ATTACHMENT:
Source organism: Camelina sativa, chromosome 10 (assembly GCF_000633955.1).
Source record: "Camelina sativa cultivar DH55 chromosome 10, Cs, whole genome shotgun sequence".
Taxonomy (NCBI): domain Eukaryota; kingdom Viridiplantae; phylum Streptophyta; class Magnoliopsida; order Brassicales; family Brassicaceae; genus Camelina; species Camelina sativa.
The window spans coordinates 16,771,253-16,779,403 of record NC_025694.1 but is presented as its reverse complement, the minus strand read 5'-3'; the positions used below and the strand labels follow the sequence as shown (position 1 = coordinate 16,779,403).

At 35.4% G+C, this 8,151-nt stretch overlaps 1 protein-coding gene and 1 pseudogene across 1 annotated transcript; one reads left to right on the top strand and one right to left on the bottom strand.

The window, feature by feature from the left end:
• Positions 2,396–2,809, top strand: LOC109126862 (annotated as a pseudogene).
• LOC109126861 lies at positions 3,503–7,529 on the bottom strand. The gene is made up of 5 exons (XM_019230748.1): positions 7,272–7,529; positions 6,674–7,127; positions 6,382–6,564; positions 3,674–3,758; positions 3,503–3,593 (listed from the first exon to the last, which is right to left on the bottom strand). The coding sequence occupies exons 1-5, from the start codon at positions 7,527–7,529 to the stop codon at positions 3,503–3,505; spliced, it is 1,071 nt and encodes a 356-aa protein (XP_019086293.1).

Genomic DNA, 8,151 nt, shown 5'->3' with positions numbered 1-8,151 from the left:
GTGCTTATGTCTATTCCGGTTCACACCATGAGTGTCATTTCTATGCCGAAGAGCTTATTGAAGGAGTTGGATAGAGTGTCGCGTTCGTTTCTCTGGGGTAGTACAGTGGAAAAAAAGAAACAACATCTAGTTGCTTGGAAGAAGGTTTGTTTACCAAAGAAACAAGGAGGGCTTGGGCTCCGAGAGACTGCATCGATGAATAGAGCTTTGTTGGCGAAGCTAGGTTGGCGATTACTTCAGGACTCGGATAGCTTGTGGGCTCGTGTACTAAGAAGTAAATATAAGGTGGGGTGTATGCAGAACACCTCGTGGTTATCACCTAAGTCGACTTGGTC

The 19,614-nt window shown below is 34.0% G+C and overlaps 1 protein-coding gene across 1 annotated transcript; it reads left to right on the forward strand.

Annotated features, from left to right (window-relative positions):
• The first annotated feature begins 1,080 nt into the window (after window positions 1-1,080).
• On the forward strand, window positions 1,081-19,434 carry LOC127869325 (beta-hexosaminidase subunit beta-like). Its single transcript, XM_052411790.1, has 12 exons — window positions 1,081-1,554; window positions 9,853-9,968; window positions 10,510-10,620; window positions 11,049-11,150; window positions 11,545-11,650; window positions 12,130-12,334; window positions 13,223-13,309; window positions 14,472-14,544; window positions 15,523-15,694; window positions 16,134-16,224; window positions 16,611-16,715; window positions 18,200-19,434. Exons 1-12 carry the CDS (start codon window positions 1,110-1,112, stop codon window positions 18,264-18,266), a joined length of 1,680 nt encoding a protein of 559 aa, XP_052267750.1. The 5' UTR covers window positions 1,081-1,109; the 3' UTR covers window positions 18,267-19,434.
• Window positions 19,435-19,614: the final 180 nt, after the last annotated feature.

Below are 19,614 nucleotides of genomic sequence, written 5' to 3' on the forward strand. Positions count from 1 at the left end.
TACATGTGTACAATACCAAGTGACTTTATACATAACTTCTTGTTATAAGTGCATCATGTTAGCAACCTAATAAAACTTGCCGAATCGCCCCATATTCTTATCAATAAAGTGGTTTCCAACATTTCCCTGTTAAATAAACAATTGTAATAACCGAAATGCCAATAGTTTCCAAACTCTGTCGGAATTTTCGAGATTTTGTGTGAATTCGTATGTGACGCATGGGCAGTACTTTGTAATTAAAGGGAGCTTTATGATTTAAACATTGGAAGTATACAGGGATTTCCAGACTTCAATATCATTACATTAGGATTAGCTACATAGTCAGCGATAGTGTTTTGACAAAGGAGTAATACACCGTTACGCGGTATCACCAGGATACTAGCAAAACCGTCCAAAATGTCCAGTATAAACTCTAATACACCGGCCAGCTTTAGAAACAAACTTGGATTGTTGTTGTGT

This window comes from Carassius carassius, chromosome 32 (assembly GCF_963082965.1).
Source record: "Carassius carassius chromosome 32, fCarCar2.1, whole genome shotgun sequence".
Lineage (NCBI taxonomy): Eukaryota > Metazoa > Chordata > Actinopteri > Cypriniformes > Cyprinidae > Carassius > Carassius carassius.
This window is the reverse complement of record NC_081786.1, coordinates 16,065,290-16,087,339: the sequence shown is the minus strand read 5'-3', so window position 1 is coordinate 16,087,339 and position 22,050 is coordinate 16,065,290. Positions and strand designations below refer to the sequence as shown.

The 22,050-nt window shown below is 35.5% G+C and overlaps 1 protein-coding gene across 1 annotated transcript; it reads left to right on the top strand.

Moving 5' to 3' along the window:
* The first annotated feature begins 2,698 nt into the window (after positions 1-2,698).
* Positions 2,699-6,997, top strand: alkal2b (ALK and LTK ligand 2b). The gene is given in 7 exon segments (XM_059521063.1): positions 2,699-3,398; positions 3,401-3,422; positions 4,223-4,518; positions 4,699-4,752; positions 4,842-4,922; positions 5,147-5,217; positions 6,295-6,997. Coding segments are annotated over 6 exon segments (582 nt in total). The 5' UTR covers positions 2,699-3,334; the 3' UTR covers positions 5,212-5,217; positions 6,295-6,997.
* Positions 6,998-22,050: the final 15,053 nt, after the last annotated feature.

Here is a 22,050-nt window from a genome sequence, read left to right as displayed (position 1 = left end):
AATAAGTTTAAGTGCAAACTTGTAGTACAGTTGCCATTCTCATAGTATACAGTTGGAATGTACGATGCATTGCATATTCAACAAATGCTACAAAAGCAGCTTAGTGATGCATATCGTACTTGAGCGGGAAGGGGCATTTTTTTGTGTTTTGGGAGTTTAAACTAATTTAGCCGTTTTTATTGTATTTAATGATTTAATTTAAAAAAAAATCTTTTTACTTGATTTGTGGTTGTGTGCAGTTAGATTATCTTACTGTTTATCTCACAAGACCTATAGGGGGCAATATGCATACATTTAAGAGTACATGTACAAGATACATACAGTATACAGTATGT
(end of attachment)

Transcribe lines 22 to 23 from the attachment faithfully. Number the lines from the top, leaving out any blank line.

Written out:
The 22,050-nt window shown below is 35.5% G+C and overlaps 1 protein-coding gene across 1 annotated transcript; it reads left to right on the top strand.

Moving 5' to 3' along the window: